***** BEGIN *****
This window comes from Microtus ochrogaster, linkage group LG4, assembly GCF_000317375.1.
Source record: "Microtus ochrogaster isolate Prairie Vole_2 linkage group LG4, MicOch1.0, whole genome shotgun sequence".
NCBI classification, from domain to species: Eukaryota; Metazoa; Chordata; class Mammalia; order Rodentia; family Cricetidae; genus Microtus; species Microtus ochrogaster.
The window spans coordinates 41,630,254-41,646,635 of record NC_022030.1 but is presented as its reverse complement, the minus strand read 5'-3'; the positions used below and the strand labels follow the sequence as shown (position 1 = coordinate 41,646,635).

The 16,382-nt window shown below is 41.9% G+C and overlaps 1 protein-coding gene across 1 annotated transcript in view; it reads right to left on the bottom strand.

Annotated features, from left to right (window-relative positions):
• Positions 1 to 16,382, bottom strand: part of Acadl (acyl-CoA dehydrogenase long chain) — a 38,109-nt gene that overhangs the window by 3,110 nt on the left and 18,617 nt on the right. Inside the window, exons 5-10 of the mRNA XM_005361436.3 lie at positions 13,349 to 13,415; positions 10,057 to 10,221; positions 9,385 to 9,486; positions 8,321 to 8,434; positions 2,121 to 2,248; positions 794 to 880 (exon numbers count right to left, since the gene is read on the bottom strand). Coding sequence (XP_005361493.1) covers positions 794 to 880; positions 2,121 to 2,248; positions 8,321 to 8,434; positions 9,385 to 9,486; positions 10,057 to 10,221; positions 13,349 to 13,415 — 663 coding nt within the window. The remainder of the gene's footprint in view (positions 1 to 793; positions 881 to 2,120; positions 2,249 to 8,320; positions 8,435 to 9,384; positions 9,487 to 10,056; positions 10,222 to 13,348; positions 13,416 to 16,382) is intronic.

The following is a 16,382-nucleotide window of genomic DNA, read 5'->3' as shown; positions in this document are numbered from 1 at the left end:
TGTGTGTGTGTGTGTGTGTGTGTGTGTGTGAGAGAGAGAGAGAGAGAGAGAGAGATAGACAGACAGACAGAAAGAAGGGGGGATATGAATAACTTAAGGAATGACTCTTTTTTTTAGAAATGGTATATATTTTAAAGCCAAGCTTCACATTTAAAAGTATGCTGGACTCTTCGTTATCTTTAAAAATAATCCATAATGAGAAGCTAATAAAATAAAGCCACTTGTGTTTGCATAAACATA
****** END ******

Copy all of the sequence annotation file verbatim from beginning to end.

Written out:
This window comes from Microtus ochrogaster, linkage group LG4, assembly GCF_000317375.1.
Source record: "Microtus ochrogaster isolate Prairie Vole_2 linkage group LG4, MicOch1.0, whole genome shotgun sequence".
NCBI classification, from domain to species: Eukaryota; Metazoa; Chordata; class Mammalia; order Rodentia; family Cricetidae; genus Microtus; species Microtus ochrogaster.
The window spans coordinates 41,630,254-41,646,635 of record NC_022030.1 but is presented as its reverse complement, the minus strand read 5'-3'; the positions used below and the strand labels follow the sequence as shown (position 1 = coordinate 41,646,635).

The 16,382-nt window shown below is 41.9% G+C and overlaps 1 protein-coding gene across 1 annotated transcript in view; it reads right to left on the bottom strand.

Annotated features, from left to right (window-relative positions):
• Positions 1 to 16,382, bottom strand: part of Acadl (acyl-CoA dehydrogenase long chain) — a 38,109-nt gene that overhangs the window by 3,110 nt on the left and 18,617 nt on the right. Inside the window, exons 5-10 of the mRNA XM_005361436.3 lie at positions 13,349 to 13,415; positions 10,057 to 10,221; positions 9,385 to 9,486; positions 8,321 to 8,434; positions 2,121 to 2,248; positions 794 to 880 (exon numbers count right to left, since the gene is read on the bottom strand). Coding sequence (XP_005361493.1) covers positions 794 to 880; positions 2,121 to 2,248; positions 8,321 to 8,434; positions 9,385 to 9,486; positions 10,057 to 10,221; positions 13,349 to 13,415 — 663 coding nt within the window. The remainder of the gene's footprint in view (positions 1 to 793; positions 881 to 2,120; positions 2,249 to 8,320; positions 8,435 to 9,384; positions 9,487 to 10,056; positions 10,222 to 13,348; positions 13,416 to 16,382) is intronic.

The following is a 16,382-nucleotide window of genomic DNA, read 5'->3' as shown; positions in this document are numbered from 1 at the left end:
TGTGTGTGTGTGTGTGTGTGTGTGTGTGTGAGAGAGAGAGAGAGAGAGAGAGAGATAGACAGACAGACAGAAAGAAGGGGGGATATGAATAACTTAAGGAATGACTCTTTTTTTTAGAAATGGTATATATTTTAAAGCCAAGCTTCACATTTAAAAGTATGCTGGACTCTTCGTTATCTTTAAAAATAATCCATAATGAGAAGCTAATAAAATAAAGCCACTTGTGTTTGCATAAACATA